BWW Review: Company XIV's NUTCRACKER ROUGE Displays The Subversive Genius of Austin McCormick
At least once a year, this reviewer feels compelled to take to his keyboard and urge any representatives of the MacArthur Foundation to bestow one of their "Genius Grant" fellowships to Company XIV's founding artistic director Austin Mccormick, who throughout this young century has conceived, directed and choreographed some of the most joyfully thrilling theatre to be experienced in New York.
Working with an extraordinary assemblage of classical dancers, actors, operatic vocalists, pop singers, circus performers and burlesque artists, all barely dressed in a style that mixes baroque, Folies Bergères, Paris Opera Ballet and sex-positive toy store, McCormick, within the confines of the company's atmospheric nightclub venue, recreates the intimate and decadent atmosphere of the private court performances held by France's King Louis XIV.
NUTCRACKER ROUGE, his playfully erotic take on the Kingdom of Sweets portion of Tchaikovsky's classic ballet, may be the company's annual holiday offering, but part of what keeps bringing in the repeat customers is that every year McCormick tweaks and revises the festivities to showcase artists who are new to the company and to freshly frame the talents of returning favorites.
Making his Company XIV debut this year, aerialist Troy Lingelbach, representing Turkish Delights, displays strength and beauty maneuvering on his trapeze with lightning speed. Another new act is Banana Split dancer Jacoby Pruitt's wonderfully comic tribute to Josephine Baker.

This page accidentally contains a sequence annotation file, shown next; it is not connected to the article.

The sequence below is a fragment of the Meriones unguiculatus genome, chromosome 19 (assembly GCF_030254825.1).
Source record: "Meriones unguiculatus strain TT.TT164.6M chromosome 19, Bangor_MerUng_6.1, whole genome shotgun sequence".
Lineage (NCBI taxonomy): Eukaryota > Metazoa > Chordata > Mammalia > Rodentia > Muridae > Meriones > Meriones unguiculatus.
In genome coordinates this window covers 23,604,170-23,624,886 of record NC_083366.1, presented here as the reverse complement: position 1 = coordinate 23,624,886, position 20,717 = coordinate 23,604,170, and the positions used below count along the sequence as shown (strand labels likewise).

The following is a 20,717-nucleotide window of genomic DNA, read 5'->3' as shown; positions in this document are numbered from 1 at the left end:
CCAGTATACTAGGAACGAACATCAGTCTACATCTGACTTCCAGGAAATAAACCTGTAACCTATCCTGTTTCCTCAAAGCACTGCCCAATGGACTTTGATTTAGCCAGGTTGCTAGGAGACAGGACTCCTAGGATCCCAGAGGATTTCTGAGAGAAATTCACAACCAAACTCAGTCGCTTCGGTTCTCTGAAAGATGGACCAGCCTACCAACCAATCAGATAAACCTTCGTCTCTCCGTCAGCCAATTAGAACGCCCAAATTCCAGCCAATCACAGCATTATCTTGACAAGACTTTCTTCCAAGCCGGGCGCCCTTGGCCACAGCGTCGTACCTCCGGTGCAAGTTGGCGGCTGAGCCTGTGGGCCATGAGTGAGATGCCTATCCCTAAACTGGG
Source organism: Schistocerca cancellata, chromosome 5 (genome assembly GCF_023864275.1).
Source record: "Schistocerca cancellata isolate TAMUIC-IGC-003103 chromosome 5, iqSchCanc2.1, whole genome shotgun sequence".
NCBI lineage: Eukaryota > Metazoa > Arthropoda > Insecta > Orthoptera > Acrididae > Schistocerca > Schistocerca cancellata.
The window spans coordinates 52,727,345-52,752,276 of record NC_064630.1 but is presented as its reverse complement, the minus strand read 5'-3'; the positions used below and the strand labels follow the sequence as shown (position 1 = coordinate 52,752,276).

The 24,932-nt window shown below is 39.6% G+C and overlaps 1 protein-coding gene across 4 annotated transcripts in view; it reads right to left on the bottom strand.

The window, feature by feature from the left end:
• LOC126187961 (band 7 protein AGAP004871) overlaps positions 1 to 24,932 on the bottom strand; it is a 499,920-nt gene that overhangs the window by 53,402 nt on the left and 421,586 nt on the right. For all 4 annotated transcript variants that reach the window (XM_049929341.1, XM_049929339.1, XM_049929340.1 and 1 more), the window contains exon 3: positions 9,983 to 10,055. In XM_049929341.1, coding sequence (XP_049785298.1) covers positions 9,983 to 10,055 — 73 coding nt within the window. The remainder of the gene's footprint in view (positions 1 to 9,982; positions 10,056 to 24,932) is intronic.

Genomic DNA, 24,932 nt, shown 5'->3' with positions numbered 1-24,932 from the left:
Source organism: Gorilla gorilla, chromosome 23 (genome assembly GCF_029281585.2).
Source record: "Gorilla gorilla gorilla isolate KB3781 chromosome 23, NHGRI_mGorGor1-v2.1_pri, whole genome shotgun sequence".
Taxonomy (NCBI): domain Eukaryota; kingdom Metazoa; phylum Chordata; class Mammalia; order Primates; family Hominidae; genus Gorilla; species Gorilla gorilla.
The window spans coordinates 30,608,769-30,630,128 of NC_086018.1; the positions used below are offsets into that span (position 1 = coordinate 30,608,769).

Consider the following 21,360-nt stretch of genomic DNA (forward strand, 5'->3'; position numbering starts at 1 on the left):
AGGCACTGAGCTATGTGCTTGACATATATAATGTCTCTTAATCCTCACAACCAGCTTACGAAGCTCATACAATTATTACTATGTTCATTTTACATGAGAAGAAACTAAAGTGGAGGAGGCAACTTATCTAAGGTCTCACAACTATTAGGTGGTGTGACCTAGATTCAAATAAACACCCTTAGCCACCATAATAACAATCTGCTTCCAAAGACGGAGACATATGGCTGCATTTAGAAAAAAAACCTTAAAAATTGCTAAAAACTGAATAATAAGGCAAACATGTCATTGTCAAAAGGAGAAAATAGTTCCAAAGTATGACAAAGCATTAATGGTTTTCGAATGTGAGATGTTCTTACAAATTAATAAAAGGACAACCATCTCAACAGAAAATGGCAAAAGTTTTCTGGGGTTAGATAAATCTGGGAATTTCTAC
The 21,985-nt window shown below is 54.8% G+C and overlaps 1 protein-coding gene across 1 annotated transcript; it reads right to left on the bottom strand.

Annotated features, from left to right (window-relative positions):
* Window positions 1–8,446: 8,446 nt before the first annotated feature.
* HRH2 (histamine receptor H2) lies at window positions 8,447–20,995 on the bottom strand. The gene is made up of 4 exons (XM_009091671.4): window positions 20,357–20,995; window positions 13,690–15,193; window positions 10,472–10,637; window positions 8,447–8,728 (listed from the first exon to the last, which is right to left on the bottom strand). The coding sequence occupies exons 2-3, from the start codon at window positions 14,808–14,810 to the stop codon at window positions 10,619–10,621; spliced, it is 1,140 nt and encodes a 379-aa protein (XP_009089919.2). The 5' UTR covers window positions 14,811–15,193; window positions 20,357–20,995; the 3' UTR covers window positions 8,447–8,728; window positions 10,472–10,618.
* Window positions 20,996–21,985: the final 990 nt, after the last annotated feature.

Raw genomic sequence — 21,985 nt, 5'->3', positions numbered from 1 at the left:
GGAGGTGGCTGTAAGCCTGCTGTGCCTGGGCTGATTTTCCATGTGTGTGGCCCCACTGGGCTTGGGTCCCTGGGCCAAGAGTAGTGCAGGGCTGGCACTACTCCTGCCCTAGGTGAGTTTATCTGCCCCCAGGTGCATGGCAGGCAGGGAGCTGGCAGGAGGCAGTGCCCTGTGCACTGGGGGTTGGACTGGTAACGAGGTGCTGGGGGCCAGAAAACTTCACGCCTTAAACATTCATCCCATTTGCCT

The popular burlesque performer Albert Cadabra, co-hosting the tour as Monsieur Drosselmeyer, swallows something that isn't quite a sword in a tricky routine and then escapes from a straitjacket while hanging upside down, in full view of the audience. His partner in debauchery is sensuous blues vocalist Cristina Raé.
Among the returning artists featured is the always gasp-worthy Marcy Richardson, who displays a thrilling operatic soprano while gracefully undulating from a hanging crescent moon, and the sultry singer/songwriter LEXXE heats up the stage with her unbridled passion for Red Velvet.
Cara Seymour's dangerously seductive matador, Ashley Dragon's finesse with the Cyr wheel and Nolan McKew's above-the-audience elegance from hanging straps all provide fascination for the naïve Marie-Claire, effectively played by Christine Flores as a curious, but shy young woman who gradually learns to abandon fears of her natural urges as she interacts with each of the kingdom's delicious subjects.
Following McCormick's traditional orgiastic full-company can-can, Flores dances an entrancing solo of mature self-discovery set to Duke Ellington's "Sugar Rum Cherry" followed by a pas de deux with Nicholas Katen's prince that combines classical ballet with barely constrained foreplay.
With all the traditionally family-oriented entertainments to choose from during this season, an evening at Nutcracker Rouge provides a welcome opportunity for grownups to make more subversive holiday merriment.